Blog on furlough…

I’ve decided to use 2017 as an opportunity–long overdue–to actually read the scores of books in my library that are still unread, and also to cross-reference the hundreds of articles in my bulging file cabinets. All this is preparatory to formulating a (hopefully) comprehensive view of Christian beginnings, a view I’ve been tentatively working towards for years. Eventually, I hope to write a long-envisioned book, “A New Account of Christian Origins.” Being almost 65 years old, little precious time may be left to waste… Stepping back like this feels surprisingly good, and it may also be a natural development of the changed political climate that is taking up so much of our attention these days. I’ve given up the Internet … Continue reading

Into the night: Why Trump’s presidency is illegitimate—Pt. 3

It’s not about ethics We all know Trump is a ‘bad’ man—as in immoral, perhaps even amoral. If you’re in any doubt whatsoever on this rather elementary observation, you might refresh yourself on what the most revered religious figures and philosophers through history have said: lying is bad, stealing is bad, bedding down with your neighbor’s wife is bad, even looking upon her with lustful eyes is bad (Jesus, Mt. 5:28)… But poverty is fine (Lk. 6:20), giving away what you possess is fantastic (Mt. 19:21), and worldly riches are bogus (Mt. 6:19). So, yes, Trump is a bad man. But he probably glories in his misdeeds. Certainly, the Donald is neither the first nor the last thief to get … Continue reading

The 2016 election: Yes, this really happened—Pt. 2

As late as 7:20 PM Eastern Time on election day, November 8, 2016, The New York Times rated Clinton’s chances of winning the presidency at 85%. That was less than four hours before Florida was called for Trump at 10:53 PM—the first surprise of the evening, as we saw in the previous post. North Carolina followed for Trump about twenty minutes later—a surprise that was similarly against all the polling. A little later in the evening, the results in the three critical Rust Belt states proved even more surprising. Wisconsin finally put Trump over the 270 electoral vote threshold, though Trump had been given virtually no chance in that state—five out of nine polls had Clinton’s chances there at over … Continue reading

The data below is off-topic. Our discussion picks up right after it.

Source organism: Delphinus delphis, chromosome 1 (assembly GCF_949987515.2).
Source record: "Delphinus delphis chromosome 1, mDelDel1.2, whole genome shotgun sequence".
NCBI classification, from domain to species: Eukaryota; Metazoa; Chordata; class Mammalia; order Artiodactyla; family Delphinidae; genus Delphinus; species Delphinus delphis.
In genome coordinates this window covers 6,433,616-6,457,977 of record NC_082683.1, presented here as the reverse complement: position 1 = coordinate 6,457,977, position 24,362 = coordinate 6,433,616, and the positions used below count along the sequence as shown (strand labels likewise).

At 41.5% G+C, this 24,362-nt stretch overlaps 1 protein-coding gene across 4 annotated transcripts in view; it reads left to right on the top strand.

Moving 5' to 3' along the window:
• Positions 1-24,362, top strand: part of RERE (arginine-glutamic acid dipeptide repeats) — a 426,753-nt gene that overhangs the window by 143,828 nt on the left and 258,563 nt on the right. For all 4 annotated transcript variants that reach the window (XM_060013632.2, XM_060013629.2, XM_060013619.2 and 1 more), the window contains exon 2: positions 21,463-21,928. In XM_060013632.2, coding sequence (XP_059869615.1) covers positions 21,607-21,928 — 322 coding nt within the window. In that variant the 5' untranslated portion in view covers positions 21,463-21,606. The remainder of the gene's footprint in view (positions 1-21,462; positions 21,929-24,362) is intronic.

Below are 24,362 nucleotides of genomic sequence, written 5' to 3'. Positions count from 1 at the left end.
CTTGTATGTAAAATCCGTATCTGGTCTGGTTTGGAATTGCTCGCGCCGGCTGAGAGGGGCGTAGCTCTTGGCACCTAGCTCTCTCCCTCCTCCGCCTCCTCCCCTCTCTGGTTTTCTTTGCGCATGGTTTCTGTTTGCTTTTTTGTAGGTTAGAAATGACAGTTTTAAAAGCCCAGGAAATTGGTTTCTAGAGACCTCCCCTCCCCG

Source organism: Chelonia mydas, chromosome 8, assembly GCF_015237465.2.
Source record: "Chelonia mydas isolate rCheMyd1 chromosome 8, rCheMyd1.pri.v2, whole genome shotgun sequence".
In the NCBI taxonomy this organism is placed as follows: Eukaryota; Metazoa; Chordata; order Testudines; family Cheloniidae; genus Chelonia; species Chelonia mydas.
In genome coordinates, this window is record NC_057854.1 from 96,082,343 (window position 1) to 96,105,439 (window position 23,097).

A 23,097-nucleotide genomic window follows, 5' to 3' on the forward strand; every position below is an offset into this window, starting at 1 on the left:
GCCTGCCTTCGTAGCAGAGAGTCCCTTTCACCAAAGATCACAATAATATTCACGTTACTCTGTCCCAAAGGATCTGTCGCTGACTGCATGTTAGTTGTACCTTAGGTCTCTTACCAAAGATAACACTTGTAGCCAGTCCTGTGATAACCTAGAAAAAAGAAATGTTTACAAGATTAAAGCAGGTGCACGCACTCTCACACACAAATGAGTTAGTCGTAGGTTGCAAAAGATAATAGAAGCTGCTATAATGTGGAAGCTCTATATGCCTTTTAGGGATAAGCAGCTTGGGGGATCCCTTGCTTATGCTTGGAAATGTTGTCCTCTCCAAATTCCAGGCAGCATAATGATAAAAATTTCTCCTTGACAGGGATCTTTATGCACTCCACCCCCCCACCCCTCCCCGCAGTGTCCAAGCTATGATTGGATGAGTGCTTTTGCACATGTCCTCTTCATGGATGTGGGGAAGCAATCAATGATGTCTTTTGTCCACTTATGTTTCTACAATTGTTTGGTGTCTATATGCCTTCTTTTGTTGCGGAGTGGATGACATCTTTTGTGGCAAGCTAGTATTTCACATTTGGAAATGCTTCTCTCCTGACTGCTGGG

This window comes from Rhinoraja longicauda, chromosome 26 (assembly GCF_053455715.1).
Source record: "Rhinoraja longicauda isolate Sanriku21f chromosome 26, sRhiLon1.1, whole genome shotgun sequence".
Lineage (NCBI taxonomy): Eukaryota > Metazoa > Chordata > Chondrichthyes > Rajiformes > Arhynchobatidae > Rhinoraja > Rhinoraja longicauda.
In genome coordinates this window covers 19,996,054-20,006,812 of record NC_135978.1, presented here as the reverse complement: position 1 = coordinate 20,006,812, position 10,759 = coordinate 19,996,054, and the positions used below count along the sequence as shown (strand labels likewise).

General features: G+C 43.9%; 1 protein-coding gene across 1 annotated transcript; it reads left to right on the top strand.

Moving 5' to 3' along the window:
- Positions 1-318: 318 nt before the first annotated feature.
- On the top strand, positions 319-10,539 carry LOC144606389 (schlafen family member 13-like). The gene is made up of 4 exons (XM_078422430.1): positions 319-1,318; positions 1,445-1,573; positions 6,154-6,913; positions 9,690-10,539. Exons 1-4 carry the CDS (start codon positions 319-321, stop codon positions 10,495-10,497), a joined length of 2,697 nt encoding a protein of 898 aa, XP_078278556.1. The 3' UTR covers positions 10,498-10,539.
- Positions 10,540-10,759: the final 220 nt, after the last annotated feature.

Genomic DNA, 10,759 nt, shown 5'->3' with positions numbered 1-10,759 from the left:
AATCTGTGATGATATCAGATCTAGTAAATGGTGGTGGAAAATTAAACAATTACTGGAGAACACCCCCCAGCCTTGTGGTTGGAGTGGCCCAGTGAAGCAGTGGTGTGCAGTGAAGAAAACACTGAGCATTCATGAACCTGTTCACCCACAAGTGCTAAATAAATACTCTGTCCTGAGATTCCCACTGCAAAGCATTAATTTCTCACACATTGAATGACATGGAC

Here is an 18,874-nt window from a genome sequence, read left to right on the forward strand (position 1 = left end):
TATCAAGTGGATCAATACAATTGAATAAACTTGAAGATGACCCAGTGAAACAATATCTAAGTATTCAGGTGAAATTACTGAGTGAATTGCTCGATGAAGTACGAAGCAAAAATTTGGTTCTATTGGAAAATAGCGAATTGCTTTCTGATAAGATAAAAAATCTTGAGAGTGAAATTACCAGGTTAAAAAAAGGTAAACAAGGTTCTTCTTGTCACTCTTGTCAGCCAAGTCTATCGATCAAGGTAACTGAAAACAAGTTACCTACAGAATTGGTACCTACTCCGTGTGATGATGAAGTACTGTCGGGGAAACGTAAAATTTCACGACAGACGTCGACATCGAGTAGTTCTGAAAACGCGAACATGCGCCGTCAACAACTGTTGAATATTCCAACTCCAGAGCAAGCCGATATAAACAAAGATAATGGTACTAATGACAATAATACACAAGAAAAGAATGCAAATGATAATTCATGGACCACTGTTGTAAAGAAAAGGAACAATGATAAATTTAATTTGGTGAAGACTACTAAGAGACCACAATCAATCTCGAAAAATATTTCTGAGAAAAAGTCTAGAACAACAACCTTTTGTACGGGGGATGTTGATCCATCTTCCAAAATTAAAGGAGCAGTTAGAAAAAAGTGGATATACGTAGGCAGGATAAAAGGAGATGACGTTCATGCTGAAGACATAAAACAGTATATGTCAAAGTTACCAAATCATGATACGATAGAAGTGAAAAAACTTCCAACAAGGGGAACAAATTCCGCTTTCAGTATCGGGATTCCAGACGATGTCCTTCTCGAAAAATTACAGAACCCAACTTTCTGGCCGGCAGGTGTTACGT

The 2016 election: What really happened?—Pt. 1

Joe Biden: “IT IS OVER” I hope you all witnessed the scene a few days ago as Joe Biden’s gavel descended on the Senate proceedings, bringing a desperate (and uncertain) element of closure to this bizarre 2016 election, and placing a metaphorical fig leaf of legitimacy over the incoming Trump administration’s privates—a shaky fig leaf put there by the Democrats, of all people. In fact, Joe’s gavel descended multiple times as four members of the House of Representatives, all Democrats, voiced their objections to the official tally of the Electoral College in a last gasp, one final attempt to reverse the official election tally that Congress had convened to certify. One objector, Raul Grijalva (D-Ariz), claimed that ten of Florida’s … Continue reading

An immodest proposal: Lock ’em up!

Some good friends recently sent me the following recommendation: We the People of these United States—319 million of us, give or take a few hundred thousand—should locate the 500 richest Americans and gather them into one place. That shouldn’t be too hard. A single large room will be sufficient to seat those 500 persons. Once they are together, we can ask those wealthiest individuals a few questions. The first is: Why should I work for you? It’s a simple question. Not complicated. The People can listen attentively to the reply from the super-rich, some of whom might, however, respond boorishly: “If you don’t work for me, I’ll cut off your head.” Such a response, of course, would not be a … Continue reading